But that setback wasn’t enough to kill Juventus’ spirits. The team doubled the lead after another blistering counterattack led (again!) by the brilliant Kostic and finished by Nicolo Fagioli, scoring his second ever goal for the senior team. Another clean sheet, a fourth consecutive victory, and finally a win against a top team!
An away game against Hellas Verona was next on the calendar. As I expected, it was a painfully boring game with only two noteworthy events: Moise Kean’s third goal in four games and Alex Sandro’s last man foul on Kevin Lasagna that almost certainly prevented a Hellas Verona equalizer in the 91st minute. It was such an important tackle that even Max Allegri recognized that it was as valuable as a goal.
In the final game before the World Cup break, Juventus faced Lazio in another top-of-the-table clash. And just like in the second half of the game against Inter, the Bianconeri were absolutely imperious. Defensively solid and ruthless on the counterattack, Juventus limited the fourth-highest scorers of the league to barely any chances during the game. Two goals from the red-hot Kean and a late goal from the surprisingly useful Arek Milik (from a Chiesa assist!) propelled Juve to a very impressive 3-0 victory. The win allowed us to jump our opponents and solidify third place in the Serie A table.
Juventus Women had one of the most challenging months they’ve had in their short history. It started with the Supercoppa loss against AS Roma, who also happen to be top of the Serie A table. Roma took the lead early in the game through Valentina Giacinti but Juventus fought back and got the equalizer on the hour mark thanks to Lisa Boattin’s goal. Those were all the goals we would see for the rest of regular and extra time, which meant that it was time for a penalty shootout to decide the winner of this Supercoppa encounter. Alas, it wasn’t to be as Roma won 4-3 on penalties, with Cristiana Girelli and Sofia Cantore missing their crucial spot kicks.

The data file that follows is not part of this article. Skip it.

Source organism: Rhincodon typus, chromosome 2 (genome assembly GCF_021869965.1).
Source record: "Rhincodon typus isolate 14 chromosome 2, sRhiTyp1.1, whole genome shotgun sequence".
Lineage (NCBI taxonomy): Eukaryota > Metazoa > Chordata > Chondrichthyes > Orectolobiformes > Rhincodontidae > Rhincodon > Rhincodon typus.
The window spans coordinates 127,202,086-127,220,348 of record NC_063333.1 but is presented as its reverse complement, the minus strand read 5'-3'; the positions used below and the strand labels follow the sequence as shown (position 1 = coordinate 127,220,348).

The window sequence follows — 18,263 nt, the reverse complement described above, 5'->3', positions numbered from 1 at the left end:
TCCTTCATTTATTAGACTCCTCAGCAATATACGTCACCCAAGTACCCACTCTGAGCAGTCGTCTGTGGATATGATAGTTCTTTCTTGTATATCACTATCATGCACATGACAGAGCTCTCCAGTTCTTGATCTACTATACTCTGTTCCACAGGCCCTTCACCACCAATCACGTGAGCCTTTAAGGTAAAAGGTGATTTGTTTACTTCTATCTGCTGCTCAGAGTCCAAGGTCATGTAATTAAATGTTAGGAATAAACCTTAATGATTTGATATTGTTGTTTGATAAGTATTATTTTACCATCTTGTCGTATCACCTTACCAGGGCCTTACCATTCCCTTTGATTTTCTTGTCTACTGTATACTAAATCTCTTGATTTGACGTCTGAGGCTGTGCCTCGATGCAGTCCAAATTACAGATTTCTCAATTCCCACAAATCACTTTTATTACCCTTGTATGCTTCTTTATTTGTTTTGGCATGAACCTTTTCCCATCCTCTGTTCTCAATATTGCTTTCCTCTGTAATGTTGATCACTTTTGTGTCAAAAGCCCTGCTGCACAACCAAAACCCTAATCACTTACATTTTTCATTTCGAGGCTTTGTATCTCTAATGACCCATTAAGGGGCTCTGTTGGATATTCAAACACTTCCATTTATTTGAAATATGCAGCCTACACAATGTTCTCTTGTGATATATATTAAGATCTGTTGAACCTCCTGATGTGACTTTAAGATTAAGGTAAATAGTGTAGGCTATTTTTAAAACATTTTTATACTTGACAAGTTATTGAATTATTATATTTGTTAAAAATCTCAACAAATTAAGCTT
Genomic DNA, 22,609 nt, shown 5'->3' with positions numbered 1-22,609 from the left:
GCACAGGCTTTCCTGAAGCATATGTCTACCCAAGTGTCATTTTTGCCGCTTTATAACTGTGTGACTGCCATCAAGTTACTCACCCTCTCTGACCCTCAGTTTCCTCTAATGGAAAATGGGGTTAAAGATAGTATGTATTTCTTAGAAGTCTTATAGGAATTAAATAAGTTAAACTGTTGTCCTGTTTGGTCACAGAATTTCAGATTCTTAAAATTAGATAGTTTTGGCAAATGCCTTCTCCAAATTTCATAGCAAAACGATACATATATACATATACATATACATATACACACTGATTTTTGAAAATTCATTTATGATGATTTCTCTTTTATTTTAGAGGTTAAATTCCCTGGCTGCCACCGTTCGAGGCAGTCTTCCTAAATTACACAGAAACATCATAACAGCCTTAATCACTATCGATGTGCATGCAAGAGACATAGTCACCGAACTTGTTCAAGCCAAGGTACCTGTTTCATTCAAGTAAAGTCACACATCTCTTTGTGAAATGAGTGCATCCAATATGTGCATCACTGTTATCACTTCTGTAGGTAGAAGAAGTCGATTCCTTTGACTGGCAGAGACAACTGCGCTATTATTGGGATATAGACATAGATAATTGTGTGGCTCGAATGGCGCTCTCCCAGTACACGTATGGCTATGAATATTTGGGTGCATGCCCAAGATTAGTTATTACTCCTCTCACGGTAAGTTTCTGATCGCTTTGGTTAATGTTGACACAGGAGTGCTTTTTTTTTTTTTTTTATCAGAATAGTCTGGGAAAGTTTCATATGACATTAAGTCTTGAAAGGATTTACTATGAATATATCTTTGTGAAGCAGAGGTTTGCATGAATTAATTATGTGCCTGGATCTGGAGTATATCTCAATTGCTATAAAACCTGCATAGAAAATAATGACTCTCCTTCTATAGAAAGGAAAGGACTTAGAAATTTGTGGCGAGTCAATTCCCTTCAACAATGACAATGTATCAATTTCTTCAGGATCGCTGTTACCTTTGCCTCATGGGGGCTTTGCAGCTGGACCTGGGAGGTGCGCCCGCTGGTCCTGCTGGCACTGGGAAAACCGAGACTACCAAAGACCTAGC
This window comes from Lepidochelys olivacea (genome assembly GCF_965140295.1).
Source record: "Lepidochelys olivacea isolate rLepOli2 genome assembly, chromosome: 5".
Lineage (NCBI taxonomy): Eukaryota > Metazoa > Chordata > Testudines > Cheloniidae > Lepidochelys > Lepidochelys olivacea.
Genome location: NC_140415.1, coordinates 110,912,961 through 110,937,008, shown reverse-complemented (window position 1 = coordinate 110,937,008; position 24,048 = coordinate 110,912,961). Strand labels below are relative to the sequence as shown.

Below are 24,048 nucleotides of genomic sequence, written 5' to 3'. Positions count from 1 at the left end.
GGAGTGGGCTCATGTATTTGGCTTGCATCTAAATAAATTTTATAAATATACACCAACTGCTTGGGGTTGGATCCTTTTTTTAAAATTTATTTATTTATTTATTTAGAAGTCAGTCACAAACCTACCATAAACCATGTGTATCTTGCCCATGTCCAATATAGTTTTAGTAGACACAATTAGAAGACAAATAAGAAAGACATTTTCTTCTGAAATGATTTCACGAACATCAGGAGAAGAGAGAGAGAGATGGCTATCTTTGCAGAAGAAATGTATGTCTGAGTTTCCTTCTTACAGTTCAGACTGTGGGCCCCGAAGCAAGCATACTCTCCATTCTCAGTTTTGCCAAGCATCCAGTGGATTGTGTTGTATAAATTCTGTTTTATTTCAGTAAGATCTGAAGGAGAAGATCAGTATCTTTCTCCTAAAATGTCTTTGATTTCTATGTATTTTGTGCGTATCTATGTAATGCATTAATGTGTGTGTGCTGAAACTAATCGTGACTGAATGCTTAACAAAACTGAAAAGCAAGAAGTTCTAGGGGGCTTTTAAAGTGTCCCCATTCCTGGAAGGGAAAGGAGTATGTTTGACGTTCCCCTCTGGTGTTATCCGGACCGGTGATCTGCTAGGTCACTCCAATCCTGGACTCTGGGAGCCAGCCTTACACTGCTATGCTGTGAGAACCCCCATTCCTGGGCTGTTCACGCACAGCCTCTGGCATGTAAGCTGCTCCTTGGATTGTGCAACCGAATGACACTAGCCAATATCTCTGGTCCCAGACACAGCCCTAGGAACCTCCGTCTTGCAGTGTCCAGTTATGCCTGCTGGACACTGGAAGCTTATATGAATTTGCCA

The next game, away against Parma, was also quite the challenge as the team fell behind in the 19th minute and looked to be heading for another loss until Lisa Boattin and Sara Bjork Gunnarsdóttir both scored a goal in second half stoppage time to miraculously snatch a victory for Juventus in the dying minutes of the game: 2-1!
The team then welcomed European heavyweights Arsenal to the Allianz Stadium for Matchday 3 of the Champions League. It’s in games like these that we get to see if Juventus is closing the gap with the big teams in Europe or will continue to be a big fish in a small (domestic) pond. And, based on this game, it looks like things are headed in the right direction.
Lineth Beerensteyn fired Juventus into the lead shortly after half-time before her compatriot and star Arsenal player Vivianne Miedema equalized with a header from a corner. Final score: 1-1. The Bianconere remain in good shape to qualify for the quarter finals of this year’s Champions League competition.
Back in Italy, though, Joe Montemurro’s team dropped further behind league leaders Roma after a disappointing 1-1 draw with Como. The Canadian midfielder Julia Grosso opened the scoring in the 21st minute but Chiara Beccari equalized in the 68th minute. The result means that Roma extended their lead to six points at the top of the table.